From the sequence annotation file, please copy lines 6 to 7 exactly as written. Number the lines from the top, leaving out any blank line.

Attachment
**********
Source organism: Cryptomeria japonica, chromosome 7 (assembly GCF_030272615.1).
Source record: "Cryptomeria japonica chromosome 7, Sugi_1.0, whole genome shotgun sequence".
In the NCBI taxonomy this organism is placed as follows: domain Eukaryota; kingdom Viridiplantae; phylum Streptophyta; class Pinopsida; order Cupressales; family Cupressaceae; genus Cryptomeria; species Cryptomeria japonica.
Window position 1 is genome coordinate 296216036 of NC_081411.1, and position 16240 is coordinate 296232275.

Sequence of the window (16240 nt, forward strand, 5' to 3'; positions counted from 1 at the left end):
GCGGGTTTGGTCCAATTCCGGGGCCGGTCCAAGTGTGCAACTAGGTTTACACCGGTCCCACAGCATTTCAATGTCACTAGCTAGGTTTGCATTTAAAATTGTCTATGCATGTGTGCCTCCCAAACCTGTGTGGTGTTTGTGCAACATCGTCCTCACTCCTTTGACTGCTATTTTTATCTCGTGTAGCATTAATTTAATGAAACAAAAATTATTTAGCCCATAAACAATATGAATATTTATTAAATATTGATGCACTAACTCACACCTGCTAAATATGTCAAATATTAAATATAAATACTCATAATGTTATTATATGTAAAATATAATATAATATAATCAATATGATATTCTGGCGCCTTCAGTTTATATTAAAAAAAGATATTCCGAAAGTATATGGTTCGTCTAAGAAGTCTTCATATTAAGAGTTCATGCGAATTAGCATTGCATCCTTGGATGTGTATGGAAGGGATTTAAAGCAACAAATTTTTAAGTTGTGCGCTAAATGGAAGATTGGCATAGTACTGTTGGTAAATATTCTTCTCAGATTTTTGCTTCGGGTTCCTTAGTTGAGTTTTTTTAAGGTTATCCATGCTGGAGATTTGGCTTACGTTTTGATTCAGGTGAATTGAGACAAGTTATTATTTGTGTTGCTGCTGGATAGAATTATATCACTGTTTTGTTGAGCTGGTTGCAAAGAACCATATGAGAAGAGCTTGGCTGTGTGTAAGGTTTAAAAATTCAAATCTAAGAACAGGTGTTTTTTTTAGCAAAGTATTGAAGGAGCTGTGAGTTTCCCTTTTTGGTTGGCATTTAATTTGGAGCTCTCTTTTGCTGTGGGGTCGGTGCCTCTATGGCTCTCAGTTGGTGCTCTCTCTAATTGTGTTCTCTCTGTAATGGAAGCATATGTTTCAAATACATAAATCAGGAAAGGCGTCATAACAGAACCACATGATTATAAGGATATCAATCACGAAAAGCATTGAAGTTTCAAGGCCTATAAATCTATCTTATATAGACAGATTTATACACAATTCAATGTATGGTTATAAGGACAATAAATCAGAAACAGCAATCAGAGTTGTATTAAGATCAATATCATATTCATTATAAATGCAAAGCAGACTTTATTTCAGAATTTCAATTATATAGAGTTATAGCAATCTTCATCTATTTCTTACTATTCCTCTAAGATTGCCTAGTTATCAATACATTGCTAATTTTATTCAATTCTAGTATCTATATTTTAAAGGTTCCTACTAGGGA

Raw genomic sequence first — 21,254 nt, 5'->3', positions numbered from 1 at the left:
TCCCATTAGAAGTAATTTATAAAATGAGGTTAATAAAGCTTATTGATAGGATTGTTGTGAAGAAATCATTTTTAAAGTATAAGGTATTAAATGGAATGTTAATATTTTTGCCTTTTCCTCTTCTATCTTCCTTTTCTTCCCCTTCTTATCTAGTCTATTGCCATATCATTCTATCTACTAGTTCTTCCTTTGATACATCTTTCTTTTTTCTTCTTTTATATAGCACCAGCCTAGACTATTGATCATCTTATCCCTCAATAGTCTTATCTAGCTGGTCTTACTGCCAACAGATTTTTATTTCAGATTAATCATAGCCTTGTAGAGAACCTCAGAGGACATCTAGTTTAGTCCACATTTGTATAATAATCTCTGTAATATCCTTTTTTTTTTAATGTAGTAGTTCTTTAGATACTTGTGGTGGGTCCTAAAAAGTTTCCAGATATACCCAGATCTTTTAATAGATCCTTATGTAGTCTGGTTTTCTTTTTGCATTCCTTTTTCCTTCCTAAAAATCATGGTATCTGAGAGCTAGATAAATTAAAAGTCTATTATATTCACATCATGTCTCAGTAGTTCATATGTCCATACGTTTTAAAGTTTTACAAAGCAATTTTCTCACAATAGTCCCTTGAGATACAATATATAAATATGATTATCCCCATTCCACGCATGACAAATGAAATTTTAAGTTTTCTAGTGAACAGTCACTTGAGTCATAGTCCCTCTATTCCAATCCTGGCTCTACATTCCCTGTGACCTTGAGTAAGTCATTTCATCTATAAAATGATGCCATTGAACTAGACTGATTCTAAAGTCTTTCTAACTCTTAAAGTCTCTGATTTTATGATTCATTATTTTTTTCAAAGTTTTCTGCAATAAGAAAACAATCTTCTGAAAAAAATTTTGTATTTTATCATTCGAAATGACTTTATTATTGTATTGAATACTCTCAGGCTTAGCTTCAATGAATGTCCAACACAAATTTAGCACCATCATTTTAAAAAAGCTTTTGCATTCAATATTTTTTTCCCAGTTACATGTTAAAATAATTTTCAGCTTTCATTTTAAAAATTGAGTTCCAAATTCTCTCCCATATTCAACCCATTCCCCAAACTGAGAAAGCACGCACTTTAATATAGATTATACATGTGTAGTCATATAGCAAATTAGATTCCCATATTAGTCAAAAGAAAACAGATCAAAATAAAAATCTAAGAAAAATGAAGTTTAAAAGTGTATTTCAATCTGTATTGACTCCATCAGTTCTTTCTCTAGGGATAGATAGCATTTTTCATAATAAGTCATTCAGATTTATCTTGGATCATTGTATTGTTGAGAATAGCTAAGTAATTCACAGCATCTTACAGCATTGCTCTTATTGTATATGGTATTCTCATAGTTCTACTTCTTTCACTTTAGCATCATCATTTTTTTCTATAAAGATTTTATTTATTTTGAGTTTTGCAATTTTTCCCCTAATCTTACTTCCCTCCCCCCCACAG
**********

GCGGGTTTGGTCCAATTCCGGGGCCGGTCCAAGTGTGCAACTAGGTTTACACCGGTCCCACAGCATTTCAATGTCACTAGCTAGGTTTGCATTTAAAATTGTCTATGCATGTGTGCCTCCCAAACCTGTGTGGTGTTTGTGCAACATCGTCCTCACTCCTTTGACTGCTATTTTTATCTCGTGTAGCATTAATTTAATGAAACAAAAATTATTTAGCCCATAAACAATATGAATATTTATTAAATATTGATGCACTAACTCACACCTGCTAAATATGTCAAATATTAAATATAAATACTCATAATGTTATTATATGTAAAATATAATATAATATAATCAATATGATATTCTGGCGCCTTCAGTTTATATTAAAAAAAGATATTCCGAAAGTATATGGTTCGTCTAAGAAGTCTTCATATTAAGAGTTCATGCGAATTAGCATTGCATCCTTGGATGTGTATGGAAGGGATTTAAAGCAACAAATTTTTAAGTTGTGCGCTAAATGGAAGATTGGCATAGTACTGTTGGTAAATATTCTTCTCAGATTTTTGCTTCGGGTTCCTTAGTTGAGTTTTTTTAAGGTTATCCATGCTGGAGATTTGGCTTACGTTTTGATTCAGGTGAATTGAGACAAGTTATTATTTGTGTTGCTGCTGGATAGAATTATATCACTGTTTTGTTGAGCTGGTTGCAAAGAACCATATGAGAAGAGCTTGGCTGTGTGTAAGGTTTAAAAATTCAAATCTAAGAACAGGTGTTTTTTTTAGCAAAGTATTGAAGGAGCTGTGAGTTTCCCTTTTTGGTTGGCATTTAATTTGGAGCTCTCTTTTGCTGTGGGGTCGGTGCCTCTATGGCTCTCAGTTGGTGCTCTCTCTAATTGTGTTCTCTCTGTAATGGAAGCATATGTTTCAAATACATAAATCAGGAAAGGCGTCATAACAGAACCACATGATTATAAGGATATCAATCACGAAAAGCATTGAAGTTTCAAGGCCTATAAATCTATCTTATATAGACAGATTTATACACAATTCAATGTATGGTTATAAGGACAATAAATCAGAAACAGCAATCAGAGTTGTATTAAGATCAATATCATATTCATTATAAATGCAAAGCAGACTTTATTTCAGAATTTCAATTATATAGAGTTATAGCAATCTTCATCTATTTCTTACTATTCCTCTAAGATTGCCTAGTTATCAATACATTGCTAATTTTATTCAATTCTAGTATCTATATTTTAAAGGTTCCTACTAGGGA

Raw genomic sequence first — 21,254 nt, 5'->3', positions numbered from 1 at the left: